Wearable ‘smart socks’ are allowing physiotherapists to conduct detailed consultations over the internet.

The high-tech socks allow therapists to assess and treat patients in video consultations by providing information on weight distribution and range of movement during exercises like steps, squats or jumps.

The wearable technology, developed by PhD candidate Deepti Aggarwal at The University of Melbourne, was trialled with three patients and a physiotherapist at the Royal Children’s Hospital, from February to June 2017.

“Australian physiotherapists are increasingly reliant on video consultations to treat rural and remote patients,” Mr Deepti says.

“This reduces the time and cost for patients travelling to the hospital. However, video consultations are less effective for physiotherapists, as they only provide a two-dimensional view of the patient.

“Physiotherapy is all about movement. To assess patient recovery, physiotherapists must closely observe the subtle differences in their movements. My invention helps them do this by providing valuable insights on patients undergoing lower limb rehabilitation, capturing information on weight distribution, range of foot movement, and foot orientation.”

The technology, called ‘SoPhy,’ consist of three sensors embedded in socks that patients wear while performing exercises, and a web-interface that displays the captured data in real time for the physiotherapists.

In the trial, involving patients with chronic pain, SoPhy was found to increase the physiotherapists’ confidence in their assessments by providing information that wasn’t visible in the video.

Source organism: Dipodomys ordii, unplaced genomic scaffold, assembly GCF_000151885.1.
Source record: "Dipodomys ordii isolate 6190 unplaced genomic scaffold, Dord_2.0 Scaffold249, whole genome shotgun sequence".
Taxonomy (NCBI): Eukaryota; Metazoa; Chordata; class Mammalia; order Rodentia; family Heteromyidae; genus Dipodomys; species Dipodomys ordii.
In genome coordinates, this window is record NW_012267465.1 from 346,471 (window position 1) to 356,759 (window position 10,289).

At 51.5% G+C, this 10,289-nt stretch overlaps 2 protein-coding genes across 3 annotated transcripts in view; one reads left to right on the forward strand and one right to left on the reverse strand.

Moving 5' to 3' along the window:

The information also helped them correct their assessment when the visual cues were misleading, allowing them to adapt the exercises based on the patient’s condition.

“SoPhy became a shared language to discuss the patient’s recovery over time and to plan new therapy goals, and enhanced the doctor-patient communication,” Deepti says.

Seeing the benefits of SoPhy, Mr Deepti says the physiotherapists were keen to use the system both for video and face-to-face consultations, and patients wanted to continue using SoPhy to practice exercises at home.

They are not currently available for purchase, but Mr Deepti is open to wearable technology companies taking them on, and mass production would further reduce the cost of each pair.

“Technologies like SoPhy are not a replacement for face-to-face consultations; rather they’re the next-best solution to support patients in critical situations such as those with severe pain and mobility issues,” he says.

“Through SoPhy, we hope to inspire design thinking towards making novel systems for video consultations that sufficiently meet the needs of patients and clinicians.”